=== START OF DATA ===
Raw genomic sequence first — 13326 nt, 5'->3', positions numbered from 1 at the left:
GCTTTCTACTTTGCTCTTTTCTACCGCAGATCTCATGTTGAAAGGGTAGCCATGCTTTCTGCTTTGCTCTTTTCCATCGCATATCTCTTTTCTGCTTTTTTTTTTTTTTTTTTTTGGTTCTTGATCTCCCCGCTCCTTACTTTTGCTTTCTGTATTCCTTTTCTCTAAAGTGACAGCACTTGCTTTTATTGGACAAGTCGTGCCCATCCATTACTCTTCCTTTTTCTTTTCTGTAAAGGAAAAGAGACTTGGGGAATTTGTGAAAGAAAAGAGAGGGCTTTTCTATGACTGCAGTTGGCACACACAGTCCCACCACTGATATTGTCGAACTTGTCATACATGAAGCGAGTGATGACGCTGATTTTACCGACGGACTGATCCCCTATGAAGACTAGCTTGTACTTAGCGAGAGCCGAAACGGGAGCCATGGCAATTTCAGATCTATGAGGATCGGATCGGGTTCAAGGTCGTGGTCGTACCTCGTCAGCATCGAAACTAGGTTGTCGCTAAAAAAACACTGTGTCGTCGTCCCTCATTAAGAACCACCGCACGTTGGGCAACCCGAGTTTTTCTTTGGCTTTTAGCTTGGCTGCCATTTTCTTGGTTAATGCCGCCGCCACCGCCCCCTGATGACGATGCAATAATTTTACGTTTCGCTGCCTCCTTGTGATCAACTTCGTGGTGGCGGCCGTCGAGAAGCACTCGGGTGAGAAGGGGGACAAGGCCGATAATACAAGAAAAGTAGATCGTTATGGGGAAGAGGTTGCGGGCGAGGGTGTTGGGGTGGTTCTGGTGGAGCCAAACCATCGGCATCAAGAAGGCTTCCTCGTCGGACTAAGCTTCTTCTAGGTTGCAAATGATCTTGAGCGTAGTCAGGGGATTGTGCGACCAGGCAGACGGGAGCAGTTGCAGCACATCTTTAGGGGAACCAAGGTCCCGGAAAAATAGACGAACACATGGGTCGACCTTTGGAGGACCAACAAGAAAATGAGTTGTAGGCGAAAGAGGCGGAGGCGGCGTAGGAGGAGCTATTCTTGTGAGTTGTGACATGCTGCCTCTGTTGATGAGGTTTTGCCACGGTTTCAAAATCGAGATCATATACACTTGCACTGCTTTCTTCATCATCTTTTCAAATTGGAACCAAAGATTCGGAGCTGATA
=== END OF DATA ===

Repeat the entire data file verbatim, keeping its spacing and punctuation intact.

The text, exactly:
Raw genomic sequence first — 13326 nt, 5'->3', positions numbered from 1 at the left:
GCTTTCTACTTTGCTCTTTTCTACCGCAGATCTCATGTTGAAAGGGTAGCCATGCTTTCTGCTTTGCTCTTTTCCATCGCATATCTCTTTTCTGCTTTTTTTTTTTTTTTTTTTTGGTTCTTGATCTCCCCGCTCCTTACTTTTGCTTTCTGTATTCCTTTTCTCTAAAGTGACAGCACTTGCTTTTATTGGACAAGTCGTGCCCATCCATTACTCTTCCTTTTTCTTTTCTGTAAAGGAAAAGAGACTTGGGGAATTTGTGAAAGAAAAGAGAGGGCTTTTCTATGACTGCAGTTGGCACACACAGTCCCACCACTGATATTGTCGAACTTGTCATACATGAAGCGAGTGATGACGCTGATTTTACCGACGGACTGATCCCCTATGAAGACTAGCTTGTACTTAGCGAGAGCCGAAACGGGAGCCATGGCAATTTCAGATCTATGAGGATCGGATCGGGTTCAAGGTCGTGGTCGTACCTCGTCAGCATCGAAACTAGGTTGTCGCTAAAAAAACACTGTGTCGTCGTCCCTCATTAAGAACCACCGCACGTTGGGCAACCCGAGTTTTTCTTTGGCTTTTAGCTTGGCTGCCATTTTCTTGGTTAATGCCGCCGCCACCGCCCCCTGATGACGATGCAATAATTTTACGTTTCGCTGCCTCCTTGTGATCAACTTCGTGGTGGCGGCCGTCGAGAAGCACTCGGGTGAGAAGGGGGACAAGGCCGATAATACAAGAAAAGTAGATCGTTATGGGGAAGAGGTTGCGGGCGAGGGTGTTGGGGTGGTTCTGGTGGAGCCAAACCATCGGCATCAAGAAGGCTTCCTCGTCGGACTAAGCTTCTTCTAGGTTGCAAATGATCTTGAGCGTAGTCAGGGGATTGTGCGACCAGGCAGACGGGAGCAGTTGCAGCACATCTTTAGGGGAACCAAGGTCCCGGAAAAATAGACGAACACATGGGTCGACCTTTGGAGGACCAACAAGAAAATGAGTTGTAGGCGAAAGAGGCGGAGGCGGCGTAGGAGGAGCTATTCTTGTGAGTTGTGACATGCTGCCTCTGTTGATGAGGTTTTGCCACGGTTTCAAAATCGAGATCATATACACTTGCACTGCTTTCTTCATCATCTTTTCAAATTGGAACCAAAGATTCGGAGCTGATA